Applying for a mortgage for most homebuyers is a daunting process as it’s usually a lot of money. A property is a significant asset, and for most people, it is the largest asset they will ever own. However, most homeowners can only afford to buy their property with the help of a home loan.
Lenders will approve mortgages of up to 95 % of the sales price, but there are buyer conditions that include mortgage insurance. To avoid adding more costs, to the home purchase smart homebuyers work hard to contribute 20 % of the sales price; however, rising house prices have made this goal a lot harder. For example, with a purchase price of $500,000, a lender would require the purchaser to contribute $100,000 (20%) and then the loan amount would be $400,000. If the borrower was adding, say 10 % or $50,000 they’d also have to pay between 2.80 and 4% so at the upper level in our example that would be $20,000.
Borrowing a sum, this size does make borrowers nervous, as it’s not an everyday occurrence. In our example borrowing $600,000 is probably at least three or four times the annual income of the borrower and in some more extreme cases, the home loan can take five times or more than the mortgage holder’s yearly salary.
In Canada, it’s been interesting times in the real estate market for the past few years. Immigration has played it’s part creating a housing crisis, in much the same way it has in other countries in Europe and the UK. House prices were inflated, and property snapped up by non-citizens.
The Canadian government, however, made changes including in 2018 the requirement that all mortgage holders both insured and uninsured take the mortgage stress test. This action made it immediately harder for homebuyers to qualify for a loan and there was also the introduction of a foreign buyers’ tax. It comes with some relief, now the heat has gone out of house prices, that a revision of the mortgage stress test rate has been approved.
Mortgage Stress Test Change
Ottawa finance minister, Morneau received a great many requests to simplify the mortgage stress test to reflect actual market conditions better. From April 6, the rate is benchmarked against “the weekly median five-year fixed insured mortgage rate from mortgage insurance applications, plus two per cent.”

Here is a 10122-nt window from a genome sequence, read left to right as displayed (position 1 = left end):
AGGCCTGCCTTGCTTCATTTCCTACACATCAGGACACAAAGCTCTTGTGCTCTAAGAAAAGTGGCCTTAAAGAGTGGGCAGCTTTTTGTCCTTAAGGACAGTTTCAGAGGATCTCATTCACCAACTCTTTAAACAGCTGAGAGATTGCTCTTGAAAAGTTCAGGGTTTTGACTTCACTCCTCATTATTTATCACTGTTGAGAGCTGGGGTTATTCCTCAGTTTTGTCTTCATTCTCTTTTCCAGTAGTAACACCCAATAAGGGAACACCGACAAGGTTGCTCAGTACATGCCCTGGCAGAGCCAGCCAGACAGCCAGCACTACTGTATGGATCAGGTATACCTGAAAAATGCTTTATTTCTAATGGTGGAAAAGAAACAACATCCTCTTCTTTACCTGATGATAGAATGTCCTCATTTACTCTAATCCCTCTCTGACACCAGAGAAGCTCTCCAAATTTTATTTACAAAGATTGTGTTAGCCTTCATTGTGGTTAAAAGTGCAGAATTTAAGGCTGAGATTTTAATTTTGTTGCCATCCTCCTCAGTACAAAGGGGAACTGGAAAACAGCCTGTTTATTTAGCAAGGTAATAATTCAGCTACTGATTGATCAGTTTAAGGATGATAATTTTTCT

The mortgage stress test requires homebuyers to have more funds than their contracted repayments. This is to prove their ability to service their loan when there is a substantial interest rate rise. The benchmark now is that they could service two percentage points higher than the weekly median five-year fixed insured mortgage rate.
Matching the rate closer to actual market conditions is fairer and will allow more first home buyers to get on to the property ladder and thus into the housing market. What isn’t changing is all mortgage holders are stress-tested whereas before 2018 on borrowers contributing less than 20 % were stress tested.
In the first quarter of 2020, there is a slight unease in the Canadian property market that is caused mostly by changing customer demands, expectations, preferences, and, last but not least, behaviors. Other factors worth mentioning are policy changes and geopolitical uncertainty.
Housing Market Boost
Not many people knew that the mortgage stress test of 2018 caused a decline in property sales throughout 2018 and early 2019.
Some areas like Toronto were more resilient, and as such, the test’s change is unlikely to have much impact. Whereas from 6 April expect to see more listings and sales in areas more reliant on attracting aspiring homebuyers.
The relaxation of mortgage rules is one of a few new incentives that are sure to give Canada real estate a much-needed boost. Homes will sell a lot faster and, most importantly, the days on the market are reduced. Changes in mortgage requirements will considerably influence a person’s ability to acquire a residential property, especially when the purchaser can also take advantage of drawing funds from an RRSP or a CMHC interest-free loan.
All in all, the stress test change is somewhat underwhelming, but it’s certainly one that’s helpful when you’re on the verge of entering the Canadian real estate market.
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